Language of document : ECLI:EU:T:1998:200


15 September 1998 (1)

(Health policy - Protective measures - Decision 95/119/EC - Principle of legal certainty - Principle of the protection of legitimate expectations - Principle of proportionality - Principle of equal treatment - Statement of reasons - Misuse of powers)

In Case T-136/95,

Industria del Frio Auxiliar Conservera SA, a company incorporated under Spanish law, with its registered office in Bermeo (Spain), represented by Ignacio Sáenz-Cortabarría Fernández and Marta Morales Isasi, of the Vizcaya Bar, with anaddress for service in Luxembourg at the Chambers of Guy Harles, 8-10 Rue Mathias Hardt,



Commission of the European Communities, represented by José Luis Iglesias Buhigues, Legal Adviser, and Blanca Vila Costa, a national civil servant seconded to the Commission, both acting as Agents, with an address for service in Luxembourg at the office of Carlos Gómez de la Cruz, of its Legal Service, Wagner Centre, Kirchberg,


APPLICATION for annulment of Commission Decision 95/119/EC of 7 April 1995 concerning certain protective measures with regard to fishery products originating in Japan (OJ 1995 L 80, p. 56), to the extent that those measures relate to fishery products en route to the Community at the time of publication of the decision, and for damages in respect of the losses incurred as a result thereof,



composed of: A. Kalogeropoulos, President, C.W. Bellamy and J. Pirrung, Judges,

Registrar: H. Jung,

makes the following


Legal background

    Council Directive 91/493/EEC of 22 July 1991 laying down the health conditions for the production and the placing on the market of fishery products (OJ 1991 L 268, p. 15, hereinafter 'Directive 91/493‘) contains veterinary measures to be applied on the importation of fishery products from third countries, particularly in Articles 10 to 12.

    The first paragraph of Article 10 provides:

'Provisions applied to imports of fishery products from third countries shall be at least equivalent to those governing the production and placing on the market of Community products‘.

    Article 11(1) provides:

'For each third country or group of third countries, fishery products must fulfil the specific import conditions fixed [...], depending on the health situation in the third country concerned‘.

    Article 11(7) provides:

'Pending the fixing of the import conditions referred to in paragraph 1, the Member States shall ensure that the conditions applied to imports of fishery products from third countries shall be at least equivalent to those governing the production and placing on the market of Community products‘.

    By various successive decisions of the Council and the Commission, provisional measures were adopted in relation to the certification of fishery products from third countries in order to facilitate implementation of the rules laid down by Directive 91/493.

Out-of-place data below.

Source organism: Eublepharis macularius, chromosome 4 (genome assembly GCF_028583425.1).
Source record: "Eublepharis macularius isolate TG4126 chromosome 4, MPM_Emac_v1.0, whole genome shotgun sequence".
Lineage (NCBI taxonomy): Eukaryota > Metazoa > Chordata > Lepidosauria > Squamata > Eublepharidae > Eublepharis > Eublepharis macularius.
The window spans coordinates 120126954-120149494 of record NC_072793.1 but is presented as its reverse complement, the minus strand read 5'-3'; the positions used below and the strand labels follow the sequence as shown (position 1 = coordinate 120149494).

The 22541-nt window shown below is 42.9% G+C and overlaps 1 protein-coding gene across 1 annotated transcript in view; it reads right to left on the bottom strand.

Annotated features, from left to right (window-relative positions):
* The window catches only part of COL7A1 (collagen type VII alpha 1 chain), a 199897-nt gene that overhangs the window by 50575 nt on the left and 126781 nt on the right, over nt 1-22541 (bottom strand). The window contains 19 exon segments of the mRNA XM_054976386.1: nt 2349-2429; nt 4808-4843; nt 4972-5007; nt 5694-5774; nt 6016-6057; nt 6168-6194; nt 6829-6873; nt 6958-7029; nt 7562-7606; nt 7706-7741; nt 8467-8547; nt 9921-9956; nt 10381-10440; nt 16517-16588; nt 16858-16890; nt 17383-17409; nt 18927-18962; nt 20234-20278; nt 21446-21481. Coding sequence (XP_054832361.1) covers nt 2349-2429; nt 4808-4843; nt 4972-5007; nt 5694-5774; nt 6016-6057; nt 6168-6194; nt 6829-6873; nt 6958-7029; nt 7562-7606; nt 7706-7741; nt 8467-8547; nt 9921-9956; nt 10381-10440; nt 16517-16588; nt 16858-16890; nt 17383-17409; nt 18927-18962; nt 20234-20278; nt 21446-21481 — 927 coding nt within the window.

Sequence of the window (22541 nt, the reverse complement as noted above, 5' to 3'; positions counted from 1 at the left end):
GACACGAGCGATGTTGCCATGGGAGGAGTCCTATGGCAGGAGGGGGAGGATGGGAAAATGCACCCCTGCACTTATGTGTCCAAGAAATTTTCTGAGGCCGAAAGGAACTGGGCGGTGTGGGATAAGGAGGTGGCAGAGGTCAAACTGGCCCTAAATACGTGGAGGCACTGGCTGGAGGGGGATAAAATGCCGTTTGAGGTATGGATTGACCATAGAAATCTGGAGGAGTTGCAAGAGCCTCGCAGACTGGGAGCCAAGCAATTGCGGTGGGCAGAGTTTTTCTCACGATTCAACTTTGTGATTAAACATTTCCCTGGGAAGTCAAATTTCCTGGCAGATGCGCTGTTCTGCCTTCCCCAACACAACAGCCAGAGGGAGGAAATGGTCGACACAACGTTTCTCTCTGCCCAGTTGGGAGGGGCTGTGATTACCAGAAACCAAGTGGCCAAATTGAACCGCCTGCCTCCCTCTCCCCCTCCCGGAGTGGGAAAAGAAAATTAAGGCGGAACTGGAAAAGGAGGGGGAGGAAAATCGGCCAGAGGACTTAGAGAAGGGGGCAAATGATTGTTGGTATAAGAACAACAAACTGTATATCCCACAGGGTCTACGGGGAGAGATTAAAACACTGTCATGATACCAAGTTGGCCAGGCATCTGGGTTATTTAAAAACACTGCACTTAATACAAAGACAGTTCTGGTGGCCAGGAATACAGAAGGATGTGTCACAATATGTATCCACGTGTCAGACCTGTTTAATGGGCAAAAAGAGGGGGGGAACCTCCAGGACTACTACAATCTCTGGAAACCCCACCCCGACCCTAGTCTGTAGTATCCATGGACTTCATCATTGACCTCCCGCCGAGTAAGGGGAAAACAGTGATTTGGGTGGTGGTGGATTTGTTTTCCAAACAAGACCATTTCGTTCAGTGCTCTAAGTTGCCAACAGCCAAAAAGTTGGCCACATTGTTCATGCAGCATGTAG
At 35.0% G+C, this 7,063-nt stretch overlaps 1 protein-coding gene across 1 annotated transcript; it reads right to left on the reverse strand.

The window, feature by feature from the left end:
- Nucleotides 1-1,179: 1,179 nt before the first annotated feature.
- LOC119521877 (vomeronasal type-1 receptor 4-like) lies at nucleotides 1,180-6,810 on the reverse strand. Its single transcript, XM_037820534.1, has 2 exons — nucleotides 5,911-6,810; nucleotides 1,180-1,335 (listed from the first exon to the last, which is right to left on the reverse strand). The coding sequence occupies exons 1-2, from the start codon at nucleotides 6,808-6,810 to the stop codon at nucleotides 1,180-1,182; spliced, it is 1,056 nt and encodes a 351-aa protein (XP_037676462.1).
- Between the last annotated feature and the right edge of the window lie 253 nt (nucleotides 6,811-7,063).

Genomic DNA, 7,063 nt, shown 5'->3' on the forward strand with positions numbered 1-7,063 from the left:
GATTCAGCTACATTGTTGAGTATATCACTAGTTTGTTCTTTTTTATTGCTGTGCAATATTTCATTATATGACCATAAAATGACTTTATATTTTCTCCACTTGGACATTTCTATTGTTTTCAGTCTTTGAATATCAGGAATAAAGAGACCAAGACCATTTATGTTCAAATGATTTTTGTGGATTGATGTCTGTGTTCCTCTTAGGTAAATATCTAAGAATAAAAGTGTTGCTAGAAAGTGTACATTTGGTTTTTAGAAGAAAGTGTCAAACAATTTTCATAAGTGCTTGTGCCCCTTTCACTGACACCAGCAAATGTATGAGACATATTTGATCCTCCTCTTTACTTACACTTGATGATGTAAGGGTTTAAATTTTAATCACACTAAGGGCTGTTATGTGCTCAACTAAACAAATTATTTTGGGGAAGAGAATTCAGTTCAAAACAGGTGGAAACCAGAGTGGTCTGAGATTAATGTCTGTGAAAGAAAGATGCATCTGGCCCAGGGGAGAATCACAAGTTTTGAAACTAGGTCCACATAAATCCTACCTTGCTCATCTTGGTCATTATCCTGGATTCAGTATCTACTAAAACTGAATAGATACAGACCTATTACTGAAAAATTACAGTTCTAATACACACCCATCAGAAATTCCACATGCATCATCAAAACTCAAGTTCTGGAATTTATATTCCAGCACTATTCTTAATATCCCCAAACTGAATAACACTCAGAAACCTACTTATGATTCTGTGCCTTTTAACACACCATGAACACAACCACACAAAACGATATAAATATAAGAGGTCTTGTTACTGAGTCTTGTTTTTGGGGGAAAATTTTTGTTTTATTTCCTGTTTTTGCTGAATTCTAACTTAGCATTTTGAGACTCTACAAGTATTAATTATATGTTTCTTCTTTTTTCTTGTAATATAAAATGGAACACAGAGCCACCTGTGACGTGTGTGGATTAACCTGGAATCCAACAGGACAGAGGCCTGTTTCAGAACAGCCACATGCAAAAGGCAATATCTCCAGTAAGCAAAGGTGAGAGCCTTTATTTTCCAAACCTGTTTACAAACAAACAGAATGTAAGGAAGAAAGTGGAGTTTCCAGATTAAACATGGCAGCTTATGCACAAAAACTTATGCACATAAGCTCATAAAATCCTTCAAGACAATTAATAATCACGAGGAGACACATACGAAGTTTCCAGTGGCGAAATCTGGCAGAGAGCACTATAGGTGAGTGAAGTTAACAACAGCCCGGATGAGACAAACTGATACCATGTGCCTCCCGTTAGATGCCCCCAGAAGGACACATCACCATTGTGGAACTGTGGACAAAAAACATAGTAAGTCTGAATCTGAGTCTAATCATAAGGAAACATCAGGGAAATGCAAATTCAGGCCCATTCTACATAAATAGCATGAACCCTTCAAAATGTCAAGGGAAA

Under Article 12 of Directive 91/493, the rules and principles laid down by Council Directive 90/675/EEC of 10 December 1990 laying down the principles governing the organisation of veterinary checks on products entering the Community from third countries (OJ 1990 L 373, p. 1, hereinafter 'Directive 90/675‘) 'shall apply, notably as regards the organisation of and follow up to the inspections to be carried out by the Member States‘.

    Article 19(1) of Directive 90/675 provides for the adoption of protective measures:

'If, in the territory of a third country, a disease referred to in [Council] Directive 82/894/EEC [of 21 December 1982 on the notification of animal diseases within the Community (OJ 1982 L 378, p. 58)], a zoonosis or other disease or phenomenon liable to present a serious threat to animal or public health [occurs or spreads], or if any other serious animal health or public health reason so warrants, in particular in the light of the findings of its veterinary experts, the Commission may, acting on its own initiative or at the request of a Member State, adopt one of the following measures without delay and depending on the gravity of the situation:

-    suspend imports coming from part or all of the third country concerned, and where appropriate from the transit third country,

-    set special conditions in respect of imports coming from part or all of the third country concerned.‘

    On the basis of that provision, the Commission adopted on 7 April 1995 Decision 95/119/EC concerning certain protective measures with regard to fishery products originating in Japan (OJ 1995 L 80, p. 56, hereinafter 'the disputed decision‘).

    Article 1 of that decision states:

'Member States shall prohibit the import of consignments of fishery products in whatever form originating in Japan‘.

    Article 3 provides that Member States are to amend the measures that they apply to imports to comply with the decision and inform the Commission thereof.

    The first and third recitals to the disputed decision read as follows:

'... a mission of experts of the Commission went to Japan to check the conditions of production and processing of fishery products exported to the Community; ... according to the observations of these experts, the official guarantees given by the Japanese authorities are not adhered to and the conditions of production and storage of fishery products show serious defects as regards hygiene and control and constitute risks to public health;

... it is necessary to suspend the import of all fishery products originating in Japan pending improvement of the conditions of hygiene and control of production‘.

Background to the dispute

    The applicant is a private company incorporated in Bermeo (Spain). The objects of the company are the preserving and freezing of all types of food and food products as well as the purchase, sale, processing and handling of fishery products. The main focus of its activities is the import, purchase and delivery to the tinned food industry of white tuna.